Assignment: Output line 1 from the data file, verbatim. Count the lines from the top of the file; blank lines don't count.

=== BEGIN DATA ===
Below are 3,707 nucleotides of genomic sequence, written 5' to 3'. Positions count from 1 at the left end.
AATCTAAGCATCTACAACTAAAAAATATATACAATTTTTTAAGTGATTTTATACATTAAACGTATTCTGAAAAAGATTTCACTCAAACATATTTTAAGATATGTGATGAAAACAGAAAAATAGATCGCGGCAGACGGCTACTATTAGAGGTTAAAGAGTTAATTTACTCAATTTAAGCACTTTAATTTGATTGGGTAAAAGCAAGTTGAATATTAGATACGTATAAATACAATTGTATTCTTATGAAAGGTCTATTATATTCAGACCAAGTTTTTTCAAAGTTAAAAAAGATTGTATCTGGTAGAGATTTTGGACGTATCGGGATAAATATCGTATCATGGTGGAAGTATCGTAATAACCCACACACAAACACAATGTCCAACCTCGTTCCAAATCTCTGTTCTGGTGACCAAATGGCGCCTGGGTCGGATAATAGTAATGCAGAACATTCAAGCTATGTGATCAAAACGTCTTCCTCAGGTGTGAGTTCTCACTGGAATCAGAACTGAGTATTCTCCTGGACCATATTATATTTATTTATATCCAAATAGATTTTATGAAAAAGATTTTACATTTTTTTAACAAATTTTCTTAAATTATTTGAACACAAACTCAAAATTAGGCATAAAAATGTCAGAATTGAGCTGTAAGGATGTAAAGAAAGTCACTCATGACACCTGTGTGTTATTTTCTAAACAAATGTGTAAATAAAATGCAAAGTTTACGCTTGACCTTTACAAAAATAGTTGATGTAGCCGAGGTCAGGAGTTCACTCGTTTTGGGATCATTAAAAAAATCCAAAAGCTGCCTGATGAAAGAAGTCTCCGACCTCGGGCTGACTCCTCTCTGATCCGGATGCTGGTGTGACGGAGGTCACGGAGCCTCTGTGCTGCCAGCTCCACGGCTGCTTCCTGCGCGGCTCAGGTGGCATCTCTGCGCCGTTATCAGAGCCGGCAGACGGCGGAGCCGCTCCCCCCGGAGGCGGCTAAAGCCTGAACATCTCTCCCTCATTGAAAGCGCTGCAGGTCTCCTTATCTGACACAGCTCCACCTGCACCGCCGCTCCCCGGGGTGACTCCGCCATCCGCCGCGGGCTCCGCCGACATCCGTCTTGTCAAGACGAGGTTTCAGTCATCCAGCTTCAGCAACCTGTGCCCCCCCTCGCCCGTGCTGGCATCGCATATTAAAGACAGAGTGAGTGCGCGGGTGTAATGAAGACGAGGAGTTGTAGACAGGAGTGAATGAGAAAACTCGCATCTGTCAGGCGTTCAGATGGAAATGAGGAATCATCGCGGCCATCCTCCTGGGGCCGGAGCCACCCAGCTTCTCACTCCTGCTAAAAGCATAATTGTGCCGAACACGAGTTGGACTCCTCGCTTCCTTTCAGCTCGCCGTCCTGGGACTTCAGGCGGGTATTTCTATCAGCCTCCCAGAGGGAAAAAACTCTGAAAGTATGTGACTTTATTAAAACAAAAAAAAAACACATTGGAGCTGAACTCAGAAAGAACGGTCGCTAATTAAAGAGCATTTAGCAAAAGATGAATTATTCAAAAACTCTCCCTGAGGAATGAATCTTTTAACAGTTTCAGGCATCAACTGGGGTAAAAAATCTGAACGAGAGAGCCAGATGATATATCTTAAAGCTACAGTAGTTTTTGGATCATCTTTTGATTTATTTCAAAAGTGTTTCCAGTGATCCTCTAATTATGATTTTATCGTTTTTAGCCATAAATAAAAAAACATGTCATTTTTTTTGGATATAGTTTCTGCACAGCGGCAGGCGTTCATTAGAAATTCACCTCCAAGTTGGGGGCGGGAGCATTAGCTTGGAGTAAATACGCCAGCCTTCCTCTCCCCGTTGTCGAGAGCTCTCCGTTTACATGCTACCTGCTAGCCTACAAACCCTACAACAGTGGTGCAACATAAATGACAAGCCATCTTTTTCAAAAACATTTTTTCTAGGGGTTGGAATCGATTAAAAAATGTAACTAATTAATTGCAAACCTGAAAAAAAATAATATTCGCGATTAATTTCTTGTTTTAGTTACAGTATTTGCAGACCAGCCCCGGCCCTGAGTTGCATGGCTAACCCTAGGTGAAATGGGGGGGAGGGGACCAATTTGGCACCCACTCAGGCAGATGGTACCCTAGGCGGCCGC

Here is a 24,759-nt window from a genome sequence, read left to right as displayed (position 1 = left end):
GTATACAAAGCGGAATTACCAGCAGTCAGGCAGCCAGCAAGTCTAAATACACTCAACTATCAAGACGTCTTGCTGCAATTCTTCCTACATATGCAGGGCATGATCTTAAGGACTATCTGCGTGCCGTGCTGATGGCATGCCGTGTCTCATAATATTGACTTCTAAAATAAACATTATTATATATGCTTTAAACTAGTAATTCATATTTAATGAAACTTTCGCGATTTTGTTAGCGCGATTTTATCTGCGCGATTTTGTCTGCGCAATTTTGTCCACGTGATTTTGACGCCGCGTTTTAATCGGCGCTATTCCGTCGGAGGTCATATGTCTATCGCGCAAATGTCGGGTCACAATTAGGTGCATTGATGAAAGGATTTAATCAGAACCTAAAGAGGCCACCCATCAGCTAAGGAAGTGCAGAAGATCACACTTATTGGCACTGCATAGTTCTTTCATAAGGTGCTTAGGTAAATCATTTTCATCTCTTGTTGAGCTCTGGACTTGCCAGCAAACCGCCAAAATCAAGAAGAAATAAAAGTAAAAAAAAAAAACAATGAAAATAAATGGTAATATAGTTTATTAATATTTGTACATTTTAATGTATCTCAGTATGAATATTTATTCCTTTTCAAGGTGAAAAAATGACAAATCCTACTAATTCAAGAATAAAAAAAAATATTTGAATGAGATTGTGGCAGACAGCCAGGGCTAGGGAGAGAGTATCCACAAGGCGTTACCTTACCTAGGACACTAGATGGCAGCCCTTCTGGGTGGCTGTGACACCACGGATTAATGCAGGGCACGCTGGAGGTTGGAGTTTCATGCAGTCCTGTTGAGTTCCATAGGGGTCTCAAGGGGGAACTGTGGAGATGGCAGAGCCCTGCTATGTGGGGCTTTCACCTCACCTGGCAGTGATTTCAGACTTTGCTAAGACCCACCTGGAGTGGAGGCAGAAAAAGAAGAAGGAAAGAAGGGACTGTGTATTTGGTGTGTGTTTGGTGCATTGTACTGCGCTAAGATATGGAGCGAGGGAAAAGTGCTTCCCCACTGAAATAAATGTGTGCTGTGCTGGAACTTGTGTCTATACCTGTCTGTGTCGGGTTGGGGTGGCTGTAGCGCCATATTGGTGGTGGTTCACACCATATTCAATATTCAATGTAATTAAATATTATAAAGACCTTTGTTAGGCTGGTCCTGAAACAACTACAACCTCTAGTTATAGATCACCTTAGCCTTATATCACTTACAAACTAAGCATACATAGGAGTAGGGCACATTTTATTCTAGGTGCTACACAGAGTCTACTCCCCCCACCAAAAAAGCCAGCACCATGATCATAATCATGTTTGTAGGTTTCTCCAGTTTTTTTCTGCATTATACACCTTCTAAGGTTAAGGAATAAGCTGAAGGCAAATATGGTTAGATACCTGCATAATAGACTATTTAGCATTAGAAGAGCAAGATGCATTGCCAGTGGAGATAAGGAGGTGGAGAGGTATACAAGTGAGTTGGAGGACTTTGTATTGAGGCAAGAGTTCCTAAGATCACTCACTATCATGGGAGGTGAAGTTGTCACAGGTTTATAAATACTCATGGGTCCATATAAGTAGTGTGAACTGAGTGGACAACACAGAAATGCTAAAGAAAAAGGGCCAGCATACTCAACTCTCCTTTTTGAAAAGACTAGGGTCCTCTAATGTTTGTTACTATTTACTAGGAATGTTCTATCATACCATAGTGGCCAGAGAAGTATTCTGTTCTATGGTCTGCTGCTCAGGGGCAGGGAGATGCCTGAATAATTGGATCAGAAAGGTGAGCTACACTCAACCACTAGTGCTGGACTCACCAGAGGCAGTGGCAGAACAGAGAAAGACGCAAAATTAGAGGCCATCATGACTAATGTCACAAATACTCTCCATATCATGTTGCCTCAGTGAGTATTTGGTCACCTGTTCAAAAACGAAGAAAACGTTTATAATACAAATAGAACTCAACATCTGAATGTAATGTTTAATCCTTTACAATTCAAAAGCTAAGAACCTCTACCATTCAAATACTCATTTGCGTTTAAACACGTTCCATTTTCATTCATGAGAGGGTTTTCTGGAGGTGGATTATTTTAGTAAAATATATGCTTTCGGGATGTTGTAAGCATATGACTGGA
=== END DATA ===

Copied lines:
Below are 3,707 nucleotides of genomic sequence, written 5' to 3'. Positions count from 1 at the left end.